The Village

Here, you won't find 4 seasons, but a succession of summers and springs in the middle of autumn or winter.

Laroque des Alberes

Laroque des Albères, as it is known today, was formed in many stages. In the 9th Century, it was under the control of the bishop of Elne, who in 834 received confirmation, from Emperor Lother, of these possessions : the ‘Saint Félix cella’and the ‘Saint Julien cella’, rural monastic-like establishments but attached to the diocese and the ‘villa Torrente’, no doubt a rural hamlet of modest size. At the end of the 10th century we hear mention of the ‘villa Rochas’, today referred to as the ‘Roca Vella’.

The initial settlement was probably made up of different hamlets of agricultural or forestry activity held by either the church or small-holders, (two of which are mentioned in 854).

In the 11th century the area passes under the denomination of the seigneurale family who demonsrated its power by building a castle. The castle is first mentioned in 1100 when Guillem de Salses gave the ‘kastrum de Rocha’, to his son Oliba. Archives confirm that from the second half of the 12th century, feudal regimes ordered the grouping and settlement of a ‘cellera’ around the castle.

Aymat Catafau described Laroque as follows: "This ‘cellera’ appears as a grouping of ‘celliers’ around the castle by order of the Seigneur, in order to protect and control the peasants and their harvests [...], and not like the Catalan Sagreres which were inititated by the peasants themselves, with the cemetery encircling the church.”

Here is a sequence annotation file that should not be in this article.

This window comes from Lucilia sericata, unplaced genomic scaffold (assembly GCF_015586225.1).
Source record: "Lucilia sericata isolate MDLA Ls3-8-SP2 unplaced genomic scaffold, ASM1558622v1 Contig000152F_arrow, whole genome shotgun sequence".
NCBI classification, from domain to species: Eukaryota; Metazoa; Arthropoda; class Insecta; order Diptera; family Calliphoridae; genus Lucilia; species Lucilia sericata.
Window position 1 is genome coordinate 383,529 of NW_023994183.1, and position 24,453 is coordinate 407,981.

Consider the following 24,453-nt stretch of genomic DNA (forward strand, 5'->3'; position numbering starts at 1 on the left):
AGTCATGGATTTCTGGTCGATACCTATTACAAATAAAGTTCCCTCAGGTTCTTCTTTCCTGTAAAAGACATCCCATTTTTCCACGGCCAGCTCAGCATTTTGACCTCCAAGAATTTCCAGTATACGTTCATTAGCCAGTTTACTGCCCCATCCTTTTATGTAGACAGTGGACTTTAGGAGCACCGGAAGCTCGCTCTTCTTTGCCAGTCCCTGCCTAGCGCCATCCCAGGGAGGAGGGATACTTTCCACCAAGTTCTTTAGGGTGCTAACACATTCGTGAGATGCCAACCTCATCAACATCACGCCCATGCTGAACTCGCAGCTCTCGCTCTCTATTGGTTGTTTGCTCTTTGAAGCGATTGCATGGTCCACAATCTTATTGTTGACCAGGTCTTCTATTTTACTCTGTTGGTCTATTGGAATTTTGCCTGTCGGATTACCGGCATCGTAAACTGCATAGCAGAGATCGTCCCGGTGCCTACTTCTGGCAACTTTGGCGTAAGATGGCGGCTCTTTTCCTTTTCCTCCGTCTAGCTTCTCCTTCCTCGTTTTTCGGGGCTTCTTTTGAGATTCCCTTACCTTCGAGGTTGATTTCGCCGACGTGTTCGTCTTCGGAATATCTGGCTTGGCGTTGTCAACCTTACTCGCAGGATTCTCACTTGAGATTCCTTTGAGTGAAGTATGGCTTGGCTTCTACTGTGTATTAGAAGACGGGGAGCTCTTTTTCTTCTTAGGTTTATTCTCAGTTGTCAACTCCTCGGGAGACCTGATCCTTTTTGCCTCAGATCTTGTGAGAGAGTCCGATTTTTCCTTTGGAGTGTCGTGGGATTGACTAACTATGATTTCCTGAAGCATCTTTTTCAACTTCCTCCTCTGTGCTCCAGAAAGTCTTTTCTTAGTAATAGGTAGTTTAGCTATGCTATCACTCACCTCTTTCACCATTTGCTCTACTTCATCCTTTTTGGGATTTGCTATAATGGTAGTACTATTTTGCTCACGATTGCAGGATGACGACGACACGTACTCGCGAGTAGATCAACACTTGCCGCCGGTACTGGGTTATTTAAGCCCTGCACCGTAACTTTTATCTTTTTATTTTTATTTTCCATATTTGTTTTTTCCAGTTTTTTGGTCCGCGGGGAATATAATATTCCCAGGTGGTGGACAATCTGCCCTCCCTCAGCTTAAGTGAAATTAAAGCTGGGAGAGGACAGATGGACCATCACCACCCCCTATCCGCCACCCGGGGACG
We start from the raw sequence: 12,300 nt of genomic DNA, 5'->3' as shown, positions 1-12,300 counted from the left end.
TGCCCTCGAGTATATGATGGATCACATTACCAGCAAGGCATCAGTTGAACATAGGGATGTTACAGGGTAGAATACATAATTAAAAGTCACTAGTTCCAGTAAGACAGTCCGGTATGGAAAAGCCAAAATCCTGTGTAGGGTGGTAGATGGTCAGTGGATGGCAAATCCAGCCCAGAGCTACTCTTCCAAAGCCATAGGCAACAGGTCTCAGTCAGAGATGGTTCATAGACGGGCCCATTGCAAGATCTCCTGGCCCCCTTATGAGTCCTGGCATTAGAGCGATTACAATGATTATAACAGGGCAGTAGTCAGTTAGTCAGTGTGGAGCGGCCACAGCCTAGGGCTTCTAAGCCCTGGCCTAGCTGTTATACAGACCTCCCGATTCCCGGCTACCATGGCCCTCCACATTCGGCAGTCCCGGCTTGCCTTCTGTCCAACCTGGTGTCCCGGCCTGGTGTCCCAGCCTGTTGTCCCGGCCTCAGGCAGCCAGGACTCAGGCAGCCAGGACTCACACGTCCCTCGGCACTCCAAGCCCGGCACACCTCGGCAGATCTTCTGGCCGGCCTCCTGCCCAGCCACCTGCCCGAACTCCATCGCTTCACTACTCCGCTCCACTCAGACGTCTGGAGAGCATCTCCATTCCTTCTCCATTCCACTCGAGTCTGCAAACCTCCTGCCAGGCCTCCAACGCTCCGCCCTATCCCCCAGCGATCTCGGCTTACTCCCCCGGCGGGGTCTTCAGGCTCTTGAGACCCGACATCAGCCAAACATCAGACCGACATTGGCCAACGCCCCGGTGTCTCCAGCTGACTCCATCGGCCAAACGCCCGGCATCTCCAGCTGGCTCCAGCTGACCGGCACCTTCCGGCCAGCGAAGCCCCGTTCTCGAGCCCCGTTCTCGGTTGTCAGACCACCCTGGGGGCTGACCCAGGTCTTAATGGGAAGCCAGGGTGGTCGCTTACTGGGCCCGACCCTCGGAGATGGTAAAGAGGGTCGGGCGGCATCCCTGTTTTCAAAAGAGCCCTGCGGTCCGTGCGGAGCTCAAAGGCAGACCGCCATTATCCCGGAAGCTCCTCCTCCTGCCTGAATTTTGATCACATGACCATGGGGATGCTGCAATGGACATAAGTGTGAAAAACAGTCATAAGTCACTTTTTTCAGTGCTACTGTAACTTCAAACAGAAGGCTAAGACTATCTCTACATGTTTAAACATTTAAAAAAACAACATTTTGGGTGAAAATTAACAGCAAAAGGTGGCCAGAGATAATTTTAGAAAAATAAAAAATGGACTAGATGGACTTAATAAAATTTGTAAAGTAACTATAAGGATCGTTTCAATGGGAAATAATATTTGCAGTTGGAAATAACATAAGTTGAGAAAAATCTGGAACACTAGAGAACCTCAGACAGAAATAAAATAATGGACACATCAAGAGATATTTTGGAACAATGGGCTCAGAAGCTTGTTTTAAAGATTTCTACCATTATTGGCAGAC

At the end of the Middle Ages, the texts are a lot more common and we have more precise information on the form and the nature of the villagers’ habitat.

The Capbreu (a kind of medieval cenus) from 1375-1379 refers to the fortified centre of the village as ‘fortalicium castri’, which means "castle fort". This description confirms that the inhabitants came together under the protection of the castle, around a fortified promontory. As far as the church is concerned, it was encompassed in the seigneurial fortification. A small suburb of six houses is also mentioned.

A generation later, the Capbreu of 1396-1397 tells us that the inhabitants not only declared some homes in the ‘castrum’ but also in the ‘cellera’, the two terms still being used at that time. This Capbreu mentions the castle, or rather the ‘mota’ which supports it, against which the houses were juxtaposed.

In the chronicals from the time of the reign of Peter the Ceremonious, we hear of a siege led by him in July 1344, on Laroque Castle. The texts mention the fortified village as well as its suburbs.